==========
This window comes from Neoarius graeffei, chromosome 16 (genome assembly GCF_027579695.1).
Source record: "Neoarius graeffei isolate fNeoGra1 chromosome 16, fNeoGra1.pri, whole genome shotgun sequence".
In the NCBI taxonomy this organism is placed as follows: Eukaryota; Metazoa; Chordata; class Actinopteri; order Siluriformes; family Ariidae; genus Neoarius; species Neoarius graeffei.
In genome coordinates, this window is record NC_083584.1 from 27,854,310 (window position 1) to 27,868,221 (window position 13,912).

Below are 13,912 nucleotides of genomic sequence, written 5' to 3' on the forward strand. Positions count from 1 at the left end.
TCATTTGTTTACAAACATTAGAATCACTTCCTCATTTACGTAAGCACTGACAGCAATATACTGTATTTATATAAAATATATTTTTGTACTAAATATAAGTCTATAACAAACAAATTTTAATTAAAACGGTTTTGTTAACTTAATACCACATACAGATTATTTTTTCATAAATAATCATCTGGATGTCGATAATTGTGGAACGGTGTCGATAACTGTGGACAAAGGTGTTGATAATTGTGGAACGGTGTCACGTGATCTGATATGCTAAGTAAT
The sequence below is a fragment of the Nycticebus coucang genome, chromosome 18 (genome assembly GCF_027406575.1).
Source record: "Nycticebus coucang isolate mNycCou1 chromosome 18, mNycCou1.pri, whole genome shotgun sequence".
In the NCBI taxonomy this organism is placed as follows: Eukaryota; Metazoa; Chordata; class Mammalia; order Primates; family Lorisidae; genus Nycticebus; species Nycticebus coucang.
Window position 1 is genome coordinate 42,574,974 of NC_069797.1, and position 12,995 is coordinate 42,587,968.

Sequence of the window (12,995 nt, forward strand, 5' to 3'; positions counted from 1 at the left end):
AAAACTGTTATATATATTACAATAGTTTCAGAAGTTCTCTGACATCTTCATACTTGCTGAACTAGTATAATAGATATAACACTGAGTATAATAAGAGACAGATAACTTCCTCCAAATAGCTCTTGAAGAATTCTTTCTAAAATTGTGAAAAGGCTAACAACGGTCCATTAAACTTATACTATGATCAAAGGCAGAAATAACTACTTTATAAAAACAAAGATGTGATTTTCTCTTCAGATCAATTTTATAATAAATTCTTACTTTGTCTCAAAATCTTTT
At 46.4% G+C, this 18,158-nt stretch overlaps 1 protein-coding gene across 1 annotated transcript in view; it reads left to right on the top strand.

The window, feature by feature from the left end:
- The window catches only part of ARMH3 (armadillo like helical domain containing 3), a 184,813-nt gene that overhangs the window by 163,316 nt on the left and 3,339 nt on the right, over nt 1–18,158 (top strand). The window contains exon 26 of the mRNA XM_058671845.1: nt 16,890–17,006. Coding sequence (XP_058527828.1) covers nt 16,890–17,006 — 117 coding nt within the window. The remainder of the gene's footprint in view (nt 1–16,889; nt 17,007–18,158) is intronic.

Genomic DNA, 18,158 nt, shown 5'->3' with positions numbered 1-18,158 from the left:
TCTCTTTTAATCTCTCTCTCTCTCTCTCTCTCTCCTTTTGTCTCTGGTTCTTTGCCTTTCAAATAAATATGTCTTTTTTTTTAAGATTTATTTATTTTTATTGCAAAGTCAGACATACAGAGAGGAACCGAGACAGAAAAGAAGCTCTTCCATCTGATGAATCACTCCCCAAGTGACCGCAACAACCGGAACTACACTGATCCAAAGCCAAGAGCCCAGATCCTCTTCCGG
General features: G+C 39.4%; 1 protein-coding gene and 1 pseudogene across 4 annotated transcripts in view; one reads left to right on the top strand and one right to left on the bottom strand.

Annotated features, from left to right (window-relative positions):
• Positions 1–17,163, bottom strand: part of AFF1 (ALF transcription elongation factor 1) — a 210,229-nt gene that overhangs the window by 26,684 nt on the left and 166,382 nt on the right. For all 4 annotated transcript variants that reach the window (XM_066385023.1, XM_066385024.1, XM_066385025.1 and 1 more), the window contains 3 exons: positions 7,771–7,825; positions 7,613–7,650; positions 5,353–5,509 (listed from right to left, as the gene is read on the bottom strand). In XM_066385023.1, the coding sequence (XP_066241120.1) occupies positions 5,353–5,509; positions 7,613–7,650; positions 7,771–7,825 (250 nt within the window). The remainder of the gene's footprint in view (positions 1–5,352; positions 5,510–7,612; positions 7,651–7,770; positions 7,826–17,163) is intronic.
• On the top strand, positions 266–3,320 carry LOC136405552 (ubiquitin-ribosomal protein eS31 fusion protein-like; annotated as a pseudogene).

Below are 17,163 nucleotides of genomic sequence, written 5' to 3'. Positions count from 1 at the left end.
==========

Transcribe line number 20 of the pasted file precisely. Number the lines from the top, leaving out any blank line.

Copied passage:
• Positions 1–17,163, bottom strand: part of AFF1 (ALF transcription elongation factor 1) — a 210,229-nt gene that overhangs the window by 26,684 nt on the left and 166,382 nt on the right. For all 4 annotated transcript variants that reach the window (XM_066385023.1, XM_066385024.1, XM_066385025.1 and 1 more), the window contains 3 exons: positions 7,771–7,825; positions 7,613–7,650; positions 5,353–5,509 (listed from right to left, as the gene is read on the bottom strand). In XM_066385023.1, the coding sequence (XP_066241120.1) occupies positions 5,353–5,509; positions 7,613–7,650; positions 7,771–7,825 (250 nt within the window). The remainder of the gene's footprint in view (positions 1–5,352; positions 5,510–7,612; positions 7,651–7,770; positions 7,826–17,163) is intronic.